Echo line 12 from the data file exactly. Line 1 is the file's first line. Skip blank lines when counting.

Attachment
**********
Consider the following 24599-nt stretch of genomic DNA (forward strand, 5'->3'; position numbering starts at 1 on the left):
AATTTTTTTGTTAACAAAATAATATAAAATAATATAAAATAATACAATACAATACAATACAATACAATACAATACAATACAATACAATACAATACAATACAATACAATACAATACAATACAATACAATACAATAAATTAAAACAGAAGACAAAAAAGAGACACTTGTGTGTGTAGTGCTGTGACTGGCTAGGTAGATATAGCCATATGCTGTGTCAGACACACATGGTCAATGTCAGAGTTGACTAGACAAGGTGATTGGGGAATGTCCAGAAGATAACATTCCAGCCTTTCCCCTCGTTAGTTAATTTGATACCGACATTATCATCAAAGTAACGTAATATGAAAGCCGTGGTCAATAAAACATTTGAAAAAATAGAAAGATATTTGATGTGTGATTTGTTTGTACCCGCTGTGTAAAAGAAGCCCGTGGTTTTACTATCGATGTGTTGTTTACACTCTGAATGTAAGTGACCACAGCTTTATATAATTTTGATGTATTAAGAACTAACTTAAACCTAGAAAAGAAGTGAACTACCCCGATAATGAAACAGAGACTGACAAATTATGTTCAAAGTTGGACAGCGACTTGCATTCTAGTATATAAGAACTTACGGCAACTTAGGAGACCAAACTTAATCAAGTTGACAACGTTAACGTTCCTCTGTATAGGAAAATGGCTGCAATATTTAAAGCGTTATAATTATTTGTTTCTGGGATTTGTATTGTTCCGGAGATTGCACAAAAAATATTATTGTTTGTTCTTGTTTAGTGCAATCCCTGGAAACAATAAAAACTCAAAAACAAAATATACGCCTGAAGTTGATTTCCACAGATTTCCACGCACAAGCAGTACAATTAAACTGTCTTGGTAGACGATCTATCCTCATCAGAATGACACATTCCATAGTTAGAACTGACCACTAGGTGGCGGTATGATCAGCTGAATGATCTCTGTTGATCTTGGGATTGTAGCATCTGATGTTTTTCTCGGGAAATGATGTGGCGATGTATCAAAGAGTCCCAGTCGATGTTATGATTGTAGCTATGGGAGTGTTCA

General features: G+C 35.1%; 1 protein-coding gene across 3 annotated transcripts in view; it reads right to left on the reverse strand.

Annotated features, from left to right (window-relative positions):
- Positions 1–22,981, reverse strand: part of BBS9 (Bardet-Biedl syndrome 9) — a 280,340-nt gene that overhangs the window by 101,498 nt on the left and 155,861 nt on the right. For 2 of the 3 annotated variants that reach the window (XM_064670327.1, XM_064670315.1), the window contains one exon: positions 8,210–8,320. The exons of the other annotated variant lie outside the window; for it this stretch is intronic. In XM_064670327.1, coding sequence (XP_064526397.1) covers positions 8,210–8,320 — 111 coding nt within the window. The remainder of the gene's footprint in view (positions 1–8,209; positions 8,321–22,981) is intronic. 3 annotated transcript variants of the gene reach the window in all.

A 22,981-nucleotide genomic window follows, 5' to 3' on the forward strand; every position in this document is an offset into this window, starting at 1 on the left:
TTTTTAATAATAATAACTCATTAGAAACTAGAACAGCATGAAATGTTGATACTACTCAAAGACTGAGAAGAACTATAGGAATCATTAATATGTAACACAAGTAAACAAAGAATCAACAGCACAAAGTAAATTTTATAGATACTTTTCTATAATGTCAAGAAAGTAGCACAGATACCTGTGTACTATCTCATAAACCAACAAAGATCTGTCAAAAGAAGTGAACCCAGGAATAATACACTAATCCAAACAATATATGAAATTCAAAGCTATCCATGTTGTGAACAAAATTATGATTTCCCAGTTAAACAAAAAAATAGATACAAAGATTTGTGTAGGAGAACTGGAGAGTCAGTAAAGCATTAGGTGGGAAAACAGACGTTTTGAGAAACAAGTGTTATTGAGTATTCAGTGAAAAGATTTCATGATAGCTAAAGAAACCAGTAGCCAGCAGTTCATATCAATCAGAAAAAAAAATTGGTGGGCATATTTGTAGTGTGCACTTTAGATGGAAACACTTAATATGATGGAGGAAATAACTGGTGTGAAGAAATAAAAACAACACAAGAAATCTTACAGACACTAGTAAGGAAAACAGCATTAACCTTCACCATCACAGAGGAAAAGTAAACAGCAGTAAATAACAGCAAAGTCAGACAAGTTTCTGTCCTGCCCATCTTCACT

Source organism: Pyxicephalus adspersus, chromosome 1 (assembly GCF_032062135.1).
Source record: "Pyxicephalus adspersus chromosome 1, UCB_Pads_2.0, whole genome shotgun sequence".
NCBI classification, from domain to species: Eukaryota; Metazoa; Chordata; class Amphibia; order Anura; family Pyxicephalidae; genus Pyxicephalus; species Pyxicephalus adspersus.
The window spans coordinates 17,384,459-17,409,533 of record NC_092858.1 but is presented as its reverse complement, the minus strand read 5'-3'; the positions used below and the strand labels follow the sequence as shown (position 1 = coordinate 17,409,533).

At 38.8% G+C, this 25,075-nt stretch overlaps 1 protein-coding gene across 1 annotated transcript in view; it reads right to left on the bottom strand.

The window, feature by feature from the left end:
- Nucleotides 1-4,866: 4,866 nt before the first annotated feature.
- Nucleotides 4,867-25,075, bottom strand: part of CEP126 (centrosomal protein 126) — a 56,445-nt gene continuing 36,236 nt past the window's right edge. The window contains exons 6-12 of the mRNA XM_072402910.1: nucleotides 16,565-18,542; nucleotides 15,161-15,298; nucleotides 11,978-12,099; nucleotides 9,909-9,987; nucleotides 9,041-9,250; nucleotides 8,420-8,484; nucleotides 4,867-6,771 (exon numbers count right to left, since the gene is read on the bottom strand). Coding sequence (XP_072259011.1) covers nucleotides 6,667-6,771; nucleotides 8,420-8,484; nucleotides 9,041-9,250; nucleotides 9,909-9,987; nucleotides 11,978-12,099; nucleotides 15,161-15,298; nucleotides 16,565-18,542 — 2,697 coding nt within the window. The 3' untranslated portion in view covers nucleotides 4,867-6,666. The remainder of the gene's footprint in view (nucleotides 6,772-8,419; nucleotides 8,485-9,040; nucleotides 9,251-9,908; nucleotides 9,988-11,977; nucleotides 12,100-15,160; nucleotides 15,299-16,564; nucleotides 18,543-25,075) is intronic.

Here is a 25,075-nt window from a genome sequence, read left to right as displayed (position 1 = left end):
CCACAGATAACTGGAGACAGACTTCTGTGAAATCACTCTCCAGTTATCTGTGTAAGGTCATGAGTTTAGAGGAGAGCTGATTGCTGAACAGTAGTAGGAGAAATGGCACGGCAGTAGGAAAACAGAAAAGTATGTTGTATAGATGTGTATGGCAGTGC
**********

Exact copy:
At 38.8% G+C, this 25,075-nt stretch overlaps 1 protein-coding gene across 1 annotated transcript in view; it reads right to left on the bottom strand.